But Secret goes a step further by connecting to your phone’s address book, then showing you your friends’ posts without revealing which friend said them. But in recent months, Secret has lost some of its initial power.
Several news stories broke first on Secret, fueling buzz that led the app to be downloaded more than 15 million times in 10 months. The number of posts from friends in my feed slowed to a trickle, and Secret is no longer among the top 1,500 apps, according to App Annie.
Gone are the slow-loading square photos overlaid with words; in their place is a Twitter-like feed with snippets of text.
You can still add a photo to your post, but it appears in a circular thumbnail next to the text.
Unlike Ruth’s Ask Without Shame application which focuses mostly on the girl child; Irvin Amukasa, Derick Mureithi, Rashid Beduni, Nicholas Wambua, John Nzau Makau and Beverly Mutindi have created Sophie Bot which allows access to sexual health information to both the young and the old, irrespective of gender.
The men were originally suspended with pay, sources say, while the women who were targeted in these conversations were allegedly not told about them for several weeks after they were discovered.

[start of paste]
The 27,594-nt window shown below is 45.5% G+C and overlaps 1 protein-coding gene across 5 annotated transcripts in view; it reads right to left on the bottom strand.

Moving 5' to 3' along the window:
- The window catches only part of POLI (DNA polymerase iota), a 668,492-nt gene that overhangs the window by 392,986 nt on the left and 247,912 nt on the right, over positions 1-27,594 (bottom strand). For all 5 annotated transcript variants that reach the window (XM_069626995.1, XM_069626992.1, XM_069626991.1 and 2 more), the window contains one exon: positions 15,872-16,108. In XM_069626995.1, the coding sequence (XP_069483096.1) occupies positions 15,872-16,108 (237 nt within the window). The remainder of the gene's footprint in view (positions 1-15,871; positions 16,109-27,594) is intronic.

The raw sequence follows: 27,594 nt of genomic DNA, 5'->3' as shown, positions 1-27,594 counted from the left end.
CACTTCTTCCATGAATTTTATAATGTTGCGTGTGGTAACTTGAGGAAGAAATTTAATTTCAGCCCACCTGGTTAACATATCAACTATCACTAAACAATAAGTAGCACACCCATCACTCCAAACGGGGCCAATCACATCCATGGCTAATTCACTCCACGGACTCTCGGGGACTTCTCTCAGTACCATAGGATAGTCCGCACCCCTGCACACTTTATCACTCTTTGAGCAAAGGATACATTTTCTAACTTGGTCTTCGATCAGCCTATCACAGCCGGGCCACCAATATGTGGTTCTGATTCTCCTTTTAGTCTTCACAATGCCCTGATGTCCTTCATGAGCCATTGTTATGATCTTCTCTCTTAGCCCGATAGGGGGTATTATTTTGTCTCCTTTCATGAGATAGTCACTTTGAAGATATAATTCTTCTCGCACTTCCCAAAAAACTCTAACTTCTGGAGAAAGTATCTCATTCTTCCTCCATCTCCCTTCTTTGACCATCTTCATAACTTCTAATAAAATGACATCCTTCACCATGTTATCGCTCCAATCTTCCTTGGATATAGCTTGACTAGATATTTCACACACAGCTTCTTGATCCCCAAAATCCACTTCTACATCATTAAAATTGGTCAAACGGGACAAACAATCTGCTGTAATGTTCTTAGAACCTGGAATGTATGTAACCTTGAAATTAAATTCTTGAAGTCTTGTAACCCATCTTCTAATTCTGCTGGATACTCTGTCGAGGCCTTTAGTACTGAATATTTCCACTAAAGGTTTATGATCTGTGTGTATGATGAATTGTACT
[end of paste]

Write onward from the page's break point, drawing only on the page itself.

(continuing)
Correctional Service Canada (CSC) turned down CBC's multiple requests for interviews, and would only say there is an ongoing investigation.
Contrary to Ruth who developed the platform and registered her start-up company as a measure to ensure that no one else went through what her parents, sister and relatives went through when they suffered from HIV and AIDS, Irvin and the other five were just curious about the topic as are their peers.
According to Irvin, the team leader and an Actuarial science student at JKUAT, Sophie Bot is an intelligent system that is fed with verified information on sexuality and sexual reproductive health.